The R6 / R1s have always had awesome calipers. But their awesomeness comes from their internal stiffness, and part of that stiffness itself comes from the very small piston diameters they use (smaller than any other sportbike I'm aware of). Most people don't take this into account when purchasing aftermarket components. IMO, every time someone slaps an aftermarket brembo on a bike with R6 calipers, they **** it up.

I wanted to pull up that spreadsheet I mentioned - where I have the dimensions of just about every master cylinder / caliper combo imaginable along with their calculated leverage ratios. Unfortunately I had to wipe my ssytem last week due to a virus, & that file is gone. Regardless, I feel you'd be much better off with a smaller master cylinder (smaller as in smaller piston size) in order to magnify your input force. That alone may or may not solve all your braking problems, but I'm sure it would help.

Have you ridden a stock R6? They have pretty nice Brembo MCs stock that are sized appropriately for the calipers. Granted, they're cast MCs, not forged, so they're not the best, but the leverage ratio makes more of a difference than the material stiffness. Even if you'd rather go with an aftermarket MC, getting on a stock R6 would give you an idea of what the brakes will feel like with something sized appropriately. Going off memory, the stock MC is either a 14 or 16mm piston.

BTW - In case you're not familiar with master cylinder sizing, the first number is the piston diameter, and the second number is the distance from the pivot point to point where the lever exerts pressure on the piston rod. Going up in piston diameter will decrease lever travel but increase the amount of pressure required to get X-amount of braking force (you're moving more fluid for each unit of lever travel). Going up on the 2nd number does the same thing. So a 19x18 will have more lever travel than a 19x20, but will require more force at the lever to get the same amount of force at the caliper. Likewise, a 16x18 will have more lever travel than a 19x18, but will require more force at the lever as well."
 

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Suk it, Lee
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19,071 Posts
Here is the copy of a email from my mechanic-basically I have him do things I'm too scared to do myself including brakes and electrical. Obviously I respect his opinion and though there was some good info here, feel free to add your opinion on what he says:

"Anyway, in regards to the brakes on the R6...

My belief is that the 19x18 brembo is sized too large for the relatively small-diameter pistons found in the R6 calipers. This minimizes the mechanical advantage, which means whatever force you input at the lever will not be magnified very much at the calipers. Conversely, when you either decrease the master cylinder piston size, OR increase the piston diameter / number of pistons, you increase mechanical advantage, which means you magnify the input at the lever more... meaning less pressure to achieve the same braking force. The trade-off is in lever travel.... the more your braking force is magnified, the more lever travel will be required to move the pistons out the same amount.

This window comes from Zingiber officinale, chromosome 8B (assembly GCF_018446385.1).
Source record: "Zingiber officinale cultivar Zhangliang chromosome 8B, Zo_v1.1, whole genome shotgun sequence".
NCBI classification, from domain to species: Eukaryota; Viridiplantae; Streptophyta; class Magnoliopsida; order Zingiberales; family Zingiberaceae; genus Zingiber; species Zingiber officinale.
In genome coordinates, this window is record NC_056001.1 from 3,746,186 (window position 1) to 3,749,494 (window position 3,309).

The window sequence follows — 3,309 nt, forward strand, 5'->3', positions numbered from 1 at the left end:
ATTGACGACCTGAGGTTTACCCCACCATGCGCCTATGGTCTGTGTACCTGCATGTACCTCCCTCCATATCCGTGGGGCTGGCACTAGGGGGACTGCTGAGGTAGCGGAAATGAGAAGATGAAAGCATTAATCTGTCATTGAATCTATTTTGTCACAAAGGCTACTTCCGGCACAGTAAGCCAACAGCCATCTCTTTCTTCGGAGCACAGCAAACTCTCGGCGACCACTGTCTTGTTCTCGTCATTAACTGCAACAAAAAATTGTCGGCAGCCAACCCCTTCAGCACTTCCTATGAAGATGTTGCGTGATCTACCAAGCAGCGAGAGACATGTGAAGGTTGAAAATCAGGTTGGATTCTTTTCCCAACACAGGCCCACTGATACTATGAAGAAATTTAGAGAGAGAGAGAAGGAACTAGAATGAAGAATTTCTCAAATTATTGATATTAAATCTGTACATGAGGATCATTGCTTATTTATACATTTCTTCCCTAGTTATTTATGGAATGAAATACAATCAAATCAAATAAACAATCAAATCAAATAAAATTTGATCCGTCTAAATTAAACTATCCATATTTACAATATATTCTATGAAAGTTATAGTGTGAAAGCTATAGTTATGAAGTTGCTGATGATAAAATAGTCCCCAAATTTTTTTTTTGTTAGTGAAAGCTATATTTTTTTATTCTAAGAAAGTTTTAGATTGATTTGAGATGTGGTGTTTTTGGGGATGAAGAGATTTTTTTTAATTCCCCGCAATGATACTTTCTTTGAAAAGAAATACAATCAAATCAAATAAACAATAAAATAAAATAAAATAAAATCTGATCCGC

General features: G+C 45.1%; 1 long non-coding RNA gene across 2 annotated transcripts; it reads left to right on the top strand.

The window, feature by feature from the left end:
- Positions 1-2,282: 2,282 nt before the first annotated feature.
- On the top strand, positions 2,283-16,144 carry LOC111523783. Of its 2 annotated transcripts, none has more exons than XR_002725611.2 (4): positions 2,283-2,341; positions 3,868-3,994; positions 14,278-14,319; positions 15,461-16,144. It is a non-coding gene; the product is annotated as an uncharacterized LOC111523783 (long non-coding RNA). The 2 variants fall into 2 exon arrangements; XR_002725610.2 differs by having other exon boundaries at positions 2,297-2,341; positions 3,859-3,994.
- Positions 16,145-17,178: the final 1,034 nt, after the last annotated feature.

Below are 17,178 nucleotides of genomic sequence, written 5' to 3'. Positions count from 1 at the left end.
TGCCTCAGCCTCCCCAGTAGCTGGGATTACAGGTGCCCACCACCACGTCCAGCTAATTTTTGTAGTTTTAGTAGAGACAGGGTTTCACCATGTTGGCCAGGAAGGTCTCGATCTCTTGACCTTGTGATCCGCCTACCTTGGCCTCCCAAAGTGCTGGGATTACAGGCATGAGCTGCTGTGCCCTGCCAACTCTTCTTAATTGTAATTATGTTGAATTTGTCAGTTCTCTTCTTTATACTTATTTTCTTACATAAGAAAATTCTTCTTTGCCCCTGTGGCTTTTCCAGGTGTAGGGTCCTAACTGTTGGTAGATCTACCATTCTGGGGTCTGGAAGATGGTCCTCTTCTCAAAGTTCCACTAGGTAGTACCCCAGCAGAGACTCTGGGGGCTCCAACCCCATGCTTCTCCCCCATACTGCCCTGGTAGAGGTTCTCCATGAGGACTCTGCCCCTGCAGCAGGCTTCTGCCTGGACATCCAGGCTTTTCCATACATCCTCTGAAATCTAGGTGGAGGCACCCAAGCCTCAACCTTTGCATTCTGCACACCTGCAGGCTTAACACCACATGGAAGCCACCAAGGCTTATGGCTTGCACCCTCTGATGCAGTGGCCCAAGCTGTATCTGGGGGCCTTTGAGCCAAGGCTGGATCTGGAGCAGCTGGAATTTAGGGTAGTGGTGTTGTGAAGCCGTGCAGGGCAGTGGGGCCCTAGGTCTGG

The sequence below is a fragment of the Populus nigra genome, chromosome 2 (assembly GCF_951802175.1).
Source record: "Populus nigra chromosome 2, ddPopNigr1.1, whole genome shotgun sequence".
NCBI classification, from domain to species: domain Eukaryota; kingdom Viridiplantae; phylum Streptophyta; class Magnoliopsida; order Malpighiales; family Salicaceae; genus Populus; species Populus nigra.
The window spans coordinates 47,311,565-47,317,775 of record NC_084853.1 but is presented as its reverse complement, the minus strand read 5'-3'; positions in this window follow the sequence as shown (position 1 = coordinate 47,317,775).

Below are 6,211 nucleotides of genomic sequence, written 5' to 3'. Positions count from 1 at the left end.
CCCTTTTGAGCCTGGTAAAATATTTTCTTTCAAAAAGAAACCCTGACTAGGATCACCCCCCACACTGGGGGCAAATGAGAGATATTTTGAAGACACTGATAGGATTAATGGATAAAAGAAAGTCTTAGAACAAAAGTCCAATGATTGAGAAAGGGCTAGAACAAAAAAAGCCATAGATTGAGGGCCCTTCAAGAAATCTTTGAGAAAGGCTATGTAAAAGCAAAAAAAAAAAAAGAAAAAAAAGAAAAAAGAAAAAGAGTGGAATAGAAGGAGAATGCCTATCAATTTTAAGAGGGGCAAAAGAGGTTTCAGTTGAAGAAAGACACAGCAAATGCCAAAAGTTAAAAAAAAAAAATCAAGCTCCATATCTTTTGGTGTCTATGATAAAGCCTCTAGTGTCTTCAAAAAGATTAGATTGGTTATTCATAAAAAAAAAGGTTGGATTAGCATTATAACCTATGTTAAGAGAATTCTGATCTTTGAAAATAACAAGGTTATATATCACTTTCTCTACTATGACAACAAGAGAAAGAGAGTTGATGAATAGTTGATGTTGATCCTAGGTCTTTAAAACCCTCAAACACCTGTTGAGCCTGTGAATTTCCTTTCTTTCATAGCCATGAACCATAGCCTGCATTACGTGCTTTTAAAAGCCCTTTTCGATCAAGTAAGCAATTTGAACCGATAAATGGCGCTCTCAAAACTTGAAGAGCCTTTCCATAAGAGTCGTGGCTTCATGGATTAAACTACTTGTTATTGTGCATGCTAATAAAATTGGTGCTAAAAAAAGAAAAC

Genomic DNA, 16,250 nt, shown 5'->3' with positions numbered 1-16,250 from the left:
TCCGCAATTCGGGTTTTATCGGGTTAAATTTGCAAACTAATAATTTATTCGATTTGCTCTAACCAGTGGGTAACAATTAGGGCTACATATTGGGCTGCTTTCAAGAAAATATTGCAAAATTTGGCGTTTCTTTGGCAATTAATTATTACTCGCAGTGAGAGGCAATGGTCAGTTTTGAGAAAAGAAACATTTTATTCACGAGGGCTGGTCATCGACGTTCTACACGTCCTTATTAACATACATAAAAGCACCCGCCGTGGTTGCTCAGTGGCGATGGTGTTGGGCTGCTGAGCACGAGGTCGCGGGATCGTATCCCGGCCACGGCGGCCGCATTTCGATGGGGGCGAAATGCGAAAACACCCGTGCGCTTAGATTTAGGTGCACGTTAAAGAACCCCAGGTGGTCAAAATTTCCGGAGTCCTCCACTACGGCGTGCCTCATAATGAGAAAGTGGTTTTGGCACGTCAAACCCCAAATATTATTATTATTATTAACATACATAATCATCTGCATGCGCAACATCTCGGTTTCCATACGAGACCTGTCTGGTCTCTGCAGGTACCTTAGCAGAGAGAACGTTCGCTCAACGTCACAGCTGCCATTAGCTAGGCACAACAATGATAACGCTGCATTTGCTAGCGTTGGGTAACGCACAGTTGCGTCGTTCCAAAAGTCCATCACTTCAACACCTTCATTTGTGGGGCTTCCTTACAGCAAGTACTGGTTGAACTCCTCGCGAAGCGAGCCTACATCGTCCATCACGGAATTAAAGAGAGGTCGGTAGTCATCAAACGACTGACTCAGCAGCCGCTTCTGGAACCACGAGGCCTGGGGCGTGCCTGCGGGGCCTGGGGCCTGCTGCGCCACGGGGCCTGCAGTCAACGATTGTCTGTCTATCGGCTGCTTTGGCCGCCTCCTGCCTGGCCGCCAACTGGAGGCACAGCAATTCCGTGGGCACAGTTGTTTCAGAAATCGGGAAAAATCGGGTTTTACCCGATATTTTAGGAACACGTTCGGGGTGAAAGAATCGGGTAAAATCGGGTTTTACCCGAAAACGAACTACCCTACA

The R6 / R1s have always had awesome calipers. But their awesomeness comes from their internal stiffness, and part of that stiffness itself comes from the very small piston diameters they use (smaller than any other sportbike I'm aware of). Most people don't take this into account when purchasing aftermarket components. IMO, every time someone slaps an aftermarket brembo on a bike with R6 calipers, they **** it up.

I wanted to pull up that spreadsheet I mentioned - where I have the dimensions of just about every master cylinder / caliper combo imaginable along with their calculated leverage ratios. Unfortunately I had to wipe my ssytem last week due to a virus, & that file is gone. Regardless, I feel you'd be much better off with a smaller master cylinder (smaller as in smaller piston size) in order to magnify your input force. That alone may or may not solve all your braking problems, but I'm sure it would help.

Have you ridden a stock R6? They have pretty nice Brembo MCs stock that are sized appropriately for the calipers. Granted, they're cast MCs, not forged, so they're not the best, but the leverage ratio makes more of a difference than the material stiffness. Even if you'd rather go with an aftermarket MC, getting on a stock R6 would give you an idea of what the brakes will feel like with something sized appropriately. Going off memory, the stock MC is either a 14 or 16mm piston.

BTW - In case you're not familiar with master cylinder sizing, the first number is the piston diameter, and the second number is the distance from the pivot point to point where the lever exerts pressure on the piston rod. Going up in piston diameter will decrease lever travel but increase the amount of pressure required to get X-amount of braking force (you're moving more fluid for each unit of lever travel). Going up on the 2nd number does the same thing. So a 19x18 will have more lever travel than a 19x20, but will require more force at the lever to get the same amount of force at the caliper. Likewise, a 16x18 will have more lever travel than a 19x18, but will require more force at the lever as well."